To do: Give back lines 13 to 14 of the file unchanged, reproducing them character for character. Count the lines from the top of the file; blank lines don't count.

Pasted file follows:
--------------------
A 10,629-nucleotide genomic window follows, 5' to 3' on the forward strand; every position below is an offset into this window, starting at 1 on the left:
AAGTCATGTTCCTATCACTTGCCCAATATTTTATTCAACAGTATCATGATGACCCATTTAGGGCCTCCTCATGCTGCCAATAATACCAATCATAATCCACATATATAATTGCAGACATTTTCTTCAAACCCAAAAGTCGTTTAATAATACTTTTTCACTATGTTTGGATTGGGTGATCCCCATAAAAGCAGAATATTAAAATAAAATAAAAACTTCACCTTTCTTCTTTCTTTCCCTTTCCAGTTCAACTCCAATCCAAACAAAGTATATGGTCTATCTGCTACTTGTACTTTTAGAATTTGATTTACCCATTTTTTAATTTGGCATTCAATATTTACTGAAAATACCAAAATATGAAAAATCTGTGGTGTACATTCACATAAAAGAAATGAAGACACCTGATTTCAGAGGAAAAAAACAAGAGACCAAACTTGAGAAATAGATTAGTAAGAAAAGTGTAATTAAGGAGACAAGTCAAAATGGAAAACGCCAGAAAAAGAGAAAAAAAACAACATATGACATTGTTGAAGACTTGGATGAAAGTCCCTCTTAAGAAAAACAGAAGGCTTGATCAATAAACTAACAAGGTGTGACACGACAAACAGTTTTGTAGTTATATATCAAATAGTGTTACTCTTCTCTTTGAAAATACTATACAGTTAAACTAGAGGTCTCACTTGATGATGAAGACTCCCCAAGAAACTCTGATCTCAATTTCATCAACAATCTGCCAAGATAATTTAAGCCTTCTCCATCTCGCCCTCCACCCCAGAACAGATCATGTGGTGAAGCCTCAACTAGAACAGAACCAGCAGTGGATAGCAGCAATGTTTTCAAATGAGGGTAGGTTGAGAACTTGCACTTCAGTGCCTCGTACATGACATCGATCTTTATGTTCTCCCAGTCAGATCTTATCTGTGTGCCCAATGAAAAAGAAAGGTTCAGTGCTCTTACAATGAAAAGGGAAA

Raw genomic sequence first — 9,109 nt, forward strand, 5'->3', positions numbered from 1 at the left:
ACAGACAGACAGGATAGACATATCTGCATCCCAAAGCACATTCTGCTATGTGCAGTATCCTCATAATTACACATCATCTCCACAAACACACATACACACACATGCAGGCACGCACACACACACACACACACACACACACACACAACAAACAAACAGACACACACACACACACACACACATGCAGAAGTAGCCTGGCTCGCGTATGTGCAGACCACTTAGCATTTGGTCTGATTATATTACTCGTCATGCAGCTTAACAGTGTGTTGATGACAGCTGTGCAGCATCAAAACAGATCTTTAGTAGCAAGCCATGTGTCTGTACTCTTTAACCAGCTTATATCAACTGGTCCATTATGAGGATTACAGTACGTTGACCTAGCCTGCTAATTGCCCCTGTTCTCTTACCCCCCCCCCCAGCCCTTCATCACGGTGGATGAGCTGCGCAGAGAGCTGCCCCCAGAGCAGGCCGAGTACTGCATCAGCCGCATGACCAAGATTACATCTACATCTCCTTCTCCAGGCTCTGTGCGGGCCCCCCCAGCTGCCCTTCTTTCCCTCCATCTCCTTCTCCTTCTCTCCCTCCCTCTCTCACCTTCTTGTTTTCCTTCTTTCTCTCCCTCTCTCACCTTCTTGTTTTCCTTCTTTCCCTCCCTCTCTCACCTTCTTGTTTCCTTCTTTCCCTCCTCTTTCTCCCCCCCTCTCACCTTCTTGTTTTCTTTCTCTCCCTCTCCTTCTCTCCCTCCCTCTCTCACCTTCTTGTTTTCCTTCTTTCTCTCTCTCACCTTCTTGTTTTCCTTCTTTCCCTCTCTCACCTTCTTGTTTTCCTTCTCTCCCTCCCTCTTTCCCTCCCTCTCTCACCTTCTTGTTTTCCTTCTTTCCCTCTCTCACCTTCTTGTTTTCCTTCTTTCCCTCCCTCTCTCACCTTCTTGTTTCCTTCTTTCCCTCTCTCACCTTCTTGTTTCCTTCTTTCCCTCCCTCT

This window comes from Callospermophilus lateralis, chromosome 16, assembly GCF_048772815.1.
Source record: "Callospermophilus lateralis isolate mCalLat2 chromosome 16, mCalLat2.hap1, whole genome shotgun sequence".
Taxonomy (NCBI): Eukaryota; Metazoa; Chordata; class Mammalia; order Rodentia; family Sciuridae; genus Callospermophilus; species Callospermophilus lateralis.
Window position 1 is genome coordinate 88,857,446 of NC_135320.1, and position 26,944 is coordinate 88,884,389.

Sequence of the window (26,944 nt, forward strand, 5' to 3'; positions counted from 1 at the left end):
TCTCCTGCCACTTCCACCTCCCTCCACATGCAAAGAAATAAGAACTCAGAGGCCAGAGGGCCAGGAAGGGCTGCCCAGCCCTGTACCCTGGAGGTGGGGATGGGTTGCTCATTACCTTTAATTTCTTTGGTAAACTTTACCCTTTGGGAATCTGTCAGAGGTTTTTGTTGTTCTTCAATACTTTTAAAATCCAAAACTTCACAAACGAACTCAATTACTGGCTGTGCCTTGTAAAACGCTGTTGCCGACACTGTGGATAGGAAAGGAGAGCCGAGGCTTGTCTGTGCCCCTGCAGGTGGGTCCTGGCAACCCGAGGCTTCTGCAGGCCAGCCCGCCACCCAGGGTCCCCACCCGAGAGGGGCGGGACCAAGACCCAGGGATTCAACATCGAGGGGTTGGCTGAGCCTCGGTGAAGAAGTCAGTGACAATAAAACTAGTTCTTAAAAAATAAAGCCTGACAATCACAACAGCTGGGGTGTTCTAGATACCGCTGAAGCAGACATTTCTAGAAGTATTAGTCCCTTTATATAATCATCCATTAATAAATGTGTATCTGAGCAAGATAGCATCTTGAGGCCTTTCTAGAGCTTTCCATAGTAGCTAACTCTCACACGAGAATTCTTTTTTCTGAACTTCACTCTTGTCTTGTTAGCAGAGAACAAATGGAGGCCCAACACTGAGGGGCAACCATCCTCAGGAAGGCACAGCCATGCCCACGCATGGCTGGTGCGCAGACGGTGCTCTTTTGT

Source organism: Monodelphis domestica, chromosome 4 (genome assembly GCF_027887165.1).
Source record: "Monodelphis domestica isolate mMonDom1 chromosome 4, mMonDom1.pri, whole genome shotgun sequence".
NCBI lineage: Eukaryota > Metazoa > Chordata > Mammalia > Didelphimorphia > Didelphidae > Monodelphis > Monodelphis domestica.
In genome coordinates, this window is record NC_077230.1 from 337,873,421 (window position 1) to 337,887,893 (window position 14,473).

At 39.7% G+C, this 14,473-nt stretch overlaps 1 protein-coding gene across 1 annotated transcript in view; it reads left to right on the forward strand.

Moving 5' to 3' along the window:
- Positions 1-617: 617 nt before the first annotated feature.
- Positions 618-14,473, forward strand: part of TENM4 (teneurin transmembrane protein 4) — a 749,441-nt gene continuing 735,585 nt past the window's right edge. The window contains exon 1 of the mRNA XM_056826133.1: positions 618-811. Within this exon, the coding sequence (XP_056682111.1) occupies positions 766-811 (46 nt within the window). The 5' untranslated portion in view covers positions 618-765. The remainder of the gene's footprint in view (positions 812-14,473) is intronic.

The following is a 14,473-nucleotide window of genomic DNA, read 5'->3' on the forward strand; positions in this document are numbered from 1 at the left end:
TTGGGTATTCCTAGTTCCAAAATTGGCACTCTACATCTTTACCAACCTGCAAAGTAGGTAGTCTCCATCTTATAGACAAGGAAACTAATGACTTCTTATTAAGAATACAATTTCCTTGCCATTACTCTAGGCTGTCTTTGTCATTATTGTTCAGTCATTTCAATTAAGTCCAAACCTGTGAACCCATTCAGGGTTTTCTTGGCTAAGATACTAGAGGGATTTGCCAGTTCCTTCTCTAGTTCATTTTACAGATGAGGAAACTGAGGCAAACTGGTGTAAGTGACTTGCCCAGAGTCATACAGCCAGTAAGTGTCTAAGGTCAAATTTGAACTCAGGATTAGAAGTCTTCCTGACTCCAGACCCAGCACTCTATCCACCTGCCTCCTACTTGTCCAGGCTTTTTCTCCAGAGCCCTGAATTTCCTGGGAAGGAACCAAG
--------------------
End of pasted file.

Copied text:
NCBI lineage: Eukaryota > Metazoa > Chordata > Mammalia > Didelphimorphia > Didelphidae > Monodelphis > Monodelphis domestica.
In genome coordinates, this window is record NC_077230.1 from 337,873,421 (window position 1) to 337,887,893 (window position 14,473).